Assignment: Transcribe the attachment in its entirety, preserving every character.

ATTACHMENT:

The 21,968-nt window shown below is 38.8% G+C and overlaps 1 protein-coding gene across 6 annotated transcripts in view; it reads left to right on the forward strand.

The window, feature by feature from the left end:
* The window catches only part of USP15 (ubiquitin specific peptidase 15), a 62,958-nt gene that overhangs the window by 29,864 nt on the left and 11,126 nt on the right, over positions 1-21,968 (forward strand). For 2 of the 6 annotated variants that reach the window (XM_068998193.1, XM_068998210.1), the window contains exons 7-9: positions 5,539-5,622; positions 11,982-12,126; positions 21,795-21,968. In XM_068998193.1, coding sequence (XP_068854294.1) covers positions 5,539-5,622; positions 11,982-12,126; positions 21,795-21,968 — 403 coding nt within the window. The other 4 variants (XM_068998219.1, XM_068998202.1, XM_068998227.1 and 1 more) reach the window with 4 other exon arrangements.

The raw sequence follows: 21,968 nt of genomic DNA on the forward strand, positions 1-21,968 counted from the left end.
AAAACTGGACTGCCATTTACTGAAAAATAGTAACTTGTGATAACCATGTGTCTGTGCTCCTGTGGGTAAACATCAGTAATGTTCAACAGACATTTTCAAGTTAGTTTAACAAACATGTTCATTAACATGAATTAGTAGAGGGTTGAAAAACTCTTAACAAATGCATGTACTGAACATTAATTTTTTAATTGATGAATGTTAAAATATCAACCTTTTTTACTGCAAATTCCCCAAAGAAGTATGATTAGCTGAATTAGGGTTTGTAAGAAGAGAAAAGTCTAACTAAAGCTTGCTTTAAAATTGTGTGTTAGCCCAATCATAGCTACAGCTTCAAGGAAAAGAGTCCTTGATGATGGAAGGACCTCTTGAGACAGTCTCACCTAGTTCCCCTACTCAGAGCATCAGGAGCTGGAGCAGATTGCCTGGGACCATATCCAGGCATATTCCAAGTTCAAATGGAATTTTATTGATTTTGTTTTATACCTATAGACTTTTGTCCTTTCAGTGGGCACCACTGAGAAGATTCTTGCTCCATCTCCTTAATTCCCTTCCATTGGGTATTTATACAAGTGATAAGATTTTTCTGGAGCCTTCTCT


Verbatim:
The 21,968-nt window shown below is 38.8% G+C and overlaps 1 protein-coding gene across 6 annotated transcripts in view; it reads left to right on the forward strand.

The window, feature by feature from the left end:
* The window catches only part of USP15 (ubiquitin specific peptidase 15), a 62,958-nt gene that overhangs the window by 29,864 nt on the left and 11,126 nt on the right, over positions 1-21,968 (forward strand). For 2 of the 6 annotated variants that reach the window (XM_068998193.1, XM_068998210.1), the window contains exons 7-9: positions 5,539-5,622; positions 11,982-12,126; positions 21,795-21,968. In XM_068998193.1, coding sequence (XP_068854294.1) covers positions 5,539-5,622; positions 11,982-12,126; positions 21,795-21,968 — 403 coding nt within the window. The other 4 variants (XM_068998219.1, XM_068998202.1, XM_068998227.1 and 1 more) reach the window with 4 other exon arrangements.

The raw sequence follows: 21,968 nt of genomic DNA on the forward strand, positions 1-21,968 counted from the left end.
AAAACTGGACTGCCATTTACTGAAAAATAGTAACTTGTGATAACCATGTGTCTGTGCTCCTGTGGGTAAACATCAGTAATGTTCAACAGACATTTTCAAGTTAGTTTAACAAACATGTTCATTAACATGAATTAGTAGAGGGTTGAAAAACTCTTAACAAATGCATGTACTGAACATTAATTTTTTAATTGATGAATGTTAAAATATCAACCTTTTTTACTGCAAATTCCCCAAAGAAGTATGATTAGCTGAATTAGGGTTTGTAAGAAGAGAAAAGTCTAACTAAAGCTTGCTTTAAAATTGTGTGTTAGCCCAATCATAGCTACAGCTTCAAGGAAAAGAGTCCTTGATGATGGAAGGACCTCTTGAGACAGTCTCACCTAGTTCCCCTACTCAGAGCATCAGGAGCTGGAGCAGATTGCCTGGGACCATATCCAGGCATATTCCAAGTTCAAATGGAATTTTATTGATTTTGTTTTATACCTATAGACTTTTGTCCTTTCAGTGGGCACCACTGAGAAGATTCTTGCTCCATCTCCTTAATTCCCTTCCATTGGGTATTTATACAAGTGATAAGATTTTTCTGGAGCCTTCTCT